100 Scenes, a graphic novel by Tim Gaze

With Tim’s permission: to Antoni Tàpies in memoriam

Comics writer and historian Alfredo Castelli said that, even if, for the best of his knowledge, the first newspaper Sunday Comic Section in the U.S.A. to regularly adopt  the title “Comics” in short was published by the St Louis Globe Democrat in 1902, the word “comics” was well established to refer to the art form by the 1910s only. I don’t know who, at the turn of the 19th to the 20th century (I suppose) first applied the already existing word “comics” to fulfil this new function…

On the other hand German art historian Wilhelm Worringer used the already existing word “abstraction” to apply it to the visual arts in the title of his book Abstraktion und Einfühlung (Abstraction and Empathy), published in 1908. The concept predated the actual invention of abstract high art by some Russian painter (probably Wassily Kandinsky, but Mikhail Larionov is also a possibility – and how about Kasimir Malevich and Czech painter František Kupka?).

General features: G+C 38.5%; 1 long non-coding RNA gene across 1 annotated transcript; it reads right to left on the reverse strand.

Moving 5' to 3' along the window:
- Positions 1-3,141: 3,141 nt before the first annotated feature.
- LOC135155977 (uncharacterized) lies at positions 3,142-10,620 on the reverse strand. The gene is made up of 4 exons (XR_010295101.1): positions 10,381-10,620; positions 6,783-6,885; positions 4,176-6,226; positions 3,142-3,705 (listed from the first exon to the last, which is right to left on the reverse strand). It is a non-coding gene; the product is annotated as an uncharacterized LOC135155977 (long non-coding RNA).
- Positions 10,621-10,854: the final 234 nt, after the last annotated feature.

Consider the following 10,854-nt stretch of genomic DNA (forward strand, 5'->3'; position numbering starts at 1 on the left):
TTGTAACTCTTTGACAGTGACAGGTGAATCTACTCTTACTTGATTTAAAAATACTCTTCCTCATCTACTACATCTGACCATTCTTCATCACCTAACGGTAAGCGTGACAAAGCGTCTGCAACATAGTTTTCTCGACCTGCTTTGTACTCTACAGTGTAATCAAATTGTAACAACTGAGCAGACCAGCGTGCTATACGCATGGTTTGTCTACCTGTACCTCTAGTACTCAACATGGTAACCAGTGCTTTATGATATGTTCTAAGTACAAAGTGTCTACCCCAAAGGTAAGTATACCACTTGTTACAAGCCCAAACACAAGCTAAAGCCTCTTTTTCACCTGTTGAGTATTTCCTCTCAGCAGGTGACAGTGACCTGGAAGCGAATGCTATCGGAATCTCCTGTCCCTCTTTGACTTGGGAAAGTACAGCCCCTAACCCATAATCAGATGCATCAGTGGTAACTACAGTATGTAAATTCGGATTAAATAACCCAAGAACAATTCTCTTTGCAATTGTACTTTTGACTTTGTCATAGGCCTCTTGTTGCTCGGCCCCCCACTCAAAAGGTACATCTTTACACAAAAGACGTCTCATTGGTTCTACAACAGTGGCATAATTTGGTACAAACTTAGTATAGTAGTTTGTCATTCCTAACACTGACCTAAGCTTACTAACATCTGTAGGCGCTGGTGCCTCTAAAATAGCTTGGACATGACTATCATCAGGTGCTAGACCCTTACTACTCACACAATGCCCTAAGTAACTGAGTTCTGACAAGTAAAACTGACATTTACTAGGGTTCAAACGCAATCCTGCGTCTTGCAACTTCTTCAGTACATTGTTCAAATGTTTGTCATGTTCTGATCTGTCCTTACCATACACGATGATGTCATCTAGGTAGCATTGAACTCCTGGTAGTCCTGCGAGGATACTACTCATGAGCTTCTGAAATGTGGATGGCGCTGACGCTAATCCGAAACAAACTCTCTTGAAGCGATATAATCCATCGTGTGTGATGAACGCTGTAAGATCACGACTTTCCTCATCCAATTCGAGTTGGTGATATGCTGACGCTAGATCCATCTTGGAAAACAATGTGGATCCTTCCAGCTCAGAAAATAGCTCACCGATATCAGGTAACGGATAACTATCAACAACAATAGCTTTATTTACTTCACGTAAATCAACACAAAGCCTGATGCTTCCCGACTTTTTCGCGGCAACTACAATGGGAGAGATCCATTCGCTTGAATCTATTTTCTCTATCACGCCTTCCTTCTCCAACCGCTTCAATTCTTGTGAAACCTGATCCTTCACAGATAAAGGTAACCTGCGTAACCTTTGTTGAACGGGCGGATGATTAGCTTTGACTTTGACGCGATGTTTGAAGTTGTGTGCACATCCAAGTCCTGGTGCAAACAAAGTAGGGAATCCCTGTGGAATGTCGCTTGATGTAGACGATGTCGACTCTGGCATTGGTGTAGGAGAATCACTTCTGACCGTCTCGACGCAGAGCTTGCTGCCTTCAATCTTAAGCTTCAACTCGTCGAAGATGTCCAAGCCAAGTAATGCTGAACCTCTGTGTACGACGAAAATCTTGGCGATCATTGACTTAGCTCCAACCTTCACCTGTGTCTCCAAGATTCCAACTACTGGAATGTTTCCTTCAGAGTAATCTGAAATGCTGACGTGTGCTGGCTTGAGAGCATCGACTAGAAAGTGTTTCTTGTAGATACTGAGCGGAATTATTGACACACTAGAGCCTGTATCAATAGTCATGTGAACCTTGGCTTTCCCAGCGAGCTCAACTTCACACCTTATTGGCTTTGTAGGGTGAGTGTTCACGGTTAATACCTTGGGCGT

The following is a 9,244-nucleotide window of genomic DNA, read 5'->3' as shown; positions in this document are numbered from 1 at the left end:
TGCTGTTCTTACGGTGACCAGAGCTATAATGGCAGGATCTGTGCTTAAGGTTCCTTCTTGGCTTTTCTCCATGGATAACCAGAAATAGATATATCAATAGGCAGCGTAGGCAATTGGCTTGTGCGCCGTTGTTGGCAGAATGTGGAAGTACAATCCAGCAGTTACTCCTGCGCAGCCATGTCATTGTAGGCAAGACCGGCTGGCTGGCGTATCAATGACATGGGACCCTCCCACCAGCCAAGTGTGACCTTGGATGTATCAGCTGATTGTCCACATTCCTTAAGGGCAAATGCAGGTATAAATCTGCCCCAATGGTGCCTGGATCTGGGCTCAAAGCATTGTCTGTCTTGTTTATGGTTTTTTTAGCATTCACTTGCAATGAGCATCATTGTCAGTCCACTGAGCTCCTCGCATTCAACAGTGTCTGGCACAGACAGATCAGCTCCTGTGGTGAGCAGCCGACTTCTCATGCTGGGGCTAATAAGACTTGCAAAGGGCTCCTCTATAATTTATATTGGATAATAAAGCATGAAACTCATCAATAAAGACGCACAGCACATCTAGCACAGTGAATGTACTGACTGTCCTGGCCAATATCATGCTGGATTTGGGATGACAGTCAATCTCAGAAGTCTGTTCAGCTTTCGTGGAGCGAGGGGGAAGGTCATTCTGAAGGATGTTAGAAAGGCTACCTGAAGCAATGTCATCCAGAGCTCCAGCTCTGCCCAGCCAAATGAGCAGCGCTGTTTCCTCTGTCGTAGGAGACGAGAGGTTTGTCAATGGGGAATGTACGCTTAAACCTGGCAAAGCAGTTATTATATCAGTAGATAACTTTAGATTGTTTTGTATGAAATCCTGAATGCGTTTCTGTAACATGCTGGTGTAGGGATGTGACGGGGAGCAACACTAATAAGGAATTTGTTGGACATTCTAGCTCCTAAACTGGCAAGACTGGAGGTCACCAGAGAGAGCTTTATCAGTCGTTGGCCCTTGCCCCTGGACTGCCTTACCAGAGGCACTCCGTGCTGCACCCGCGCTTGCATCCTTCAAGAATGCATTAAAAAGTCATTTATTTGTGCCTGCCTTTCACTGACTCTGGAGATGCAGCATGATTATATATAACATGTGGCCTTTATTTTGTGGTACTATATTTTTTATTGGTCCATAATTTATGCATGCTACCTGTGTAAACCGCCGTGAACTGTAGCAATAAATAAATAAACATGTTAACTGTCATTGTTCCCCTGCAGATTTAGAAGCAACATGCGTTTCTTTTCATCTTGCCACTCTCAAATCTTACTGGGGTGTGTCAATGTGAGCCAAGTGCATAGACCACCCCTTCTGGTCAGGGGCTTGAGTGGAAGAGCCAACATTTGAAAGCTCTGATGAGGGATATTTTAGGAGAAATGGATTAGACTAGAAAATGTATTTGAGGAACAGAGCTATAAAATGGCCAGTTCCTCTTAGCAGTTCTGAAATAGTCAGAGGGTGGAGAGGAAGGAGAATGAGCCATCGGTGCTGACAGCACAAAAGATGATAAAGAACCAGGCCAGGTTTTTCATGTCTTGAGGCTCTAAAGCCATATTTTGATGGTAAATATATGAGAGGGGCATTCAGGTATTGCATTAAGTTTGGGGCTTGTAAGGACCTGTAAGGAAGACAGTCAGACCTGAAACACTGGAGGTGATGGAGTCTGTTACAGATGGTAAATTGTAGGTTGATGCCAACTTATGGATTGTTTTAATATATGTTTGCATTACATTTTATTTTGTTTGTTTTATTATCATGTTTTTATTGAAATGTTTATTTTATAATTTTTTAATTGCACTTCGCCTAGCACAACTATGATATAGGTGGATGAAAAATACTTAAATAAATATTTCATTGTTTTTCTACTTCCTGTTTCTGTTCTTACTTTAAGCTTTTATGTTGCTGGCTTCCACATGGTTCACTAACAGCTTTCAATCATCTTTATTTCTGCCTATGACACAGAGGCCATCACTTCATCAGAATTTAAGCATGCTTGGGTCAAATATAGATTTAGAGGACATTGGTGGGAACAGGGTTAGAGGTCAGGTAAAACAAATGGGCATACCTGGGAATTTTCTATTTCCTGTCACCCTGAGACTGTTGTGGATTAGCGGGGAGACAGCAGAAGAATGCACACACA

I’m saying the above because I joined the two concepts and coined the expression “abstract comics” (I wouldn’t be surprised if someone in the below comments proves me wrong though…). Andrei Molotiu reminisces:

I first began thinking of abstract comics as a concrete possibility during a discussion with Domingos Isabelinho on the TCJ board in the summer of 2002, on a thread with the rather awkward title, “Is there a Hemingway or Faulkner of comics?”– or something of the kind.

I don’t remember any of this to tell you the truth. In fact, I didn’t pay any attention to my “discovery” (so much so that I saved a few TCJ‘s messboard threads, but not this one). Abstract art was, to me, such a natural thing that I mentioned abstract comics without giving it a second thought. Here’s the only thing that I remember (or misremember, but I hope not…): at some point in the thread the two possible readings of a comics page came about. It’s possible that I mentioned French comics scholar Pierre-Fresnault Deruelle and “his” theory of the linear (a vectorial succession of panels – what I call “a reading”) and the tabular (the page as a random visual whole – what I call “roaming”). (I didn’t know it at the time, but said analysis is not by Deruelle who published it in 1976. Said theory’s author is Gérard Genette who published it in 1972 – he called the former a “successive or diachronic reading” and the latter a “global and synchronic look[.]”) to illustrate these two readings I posted the image below by Lettrist writer, filmmaker and draftsman, Isidore Isou: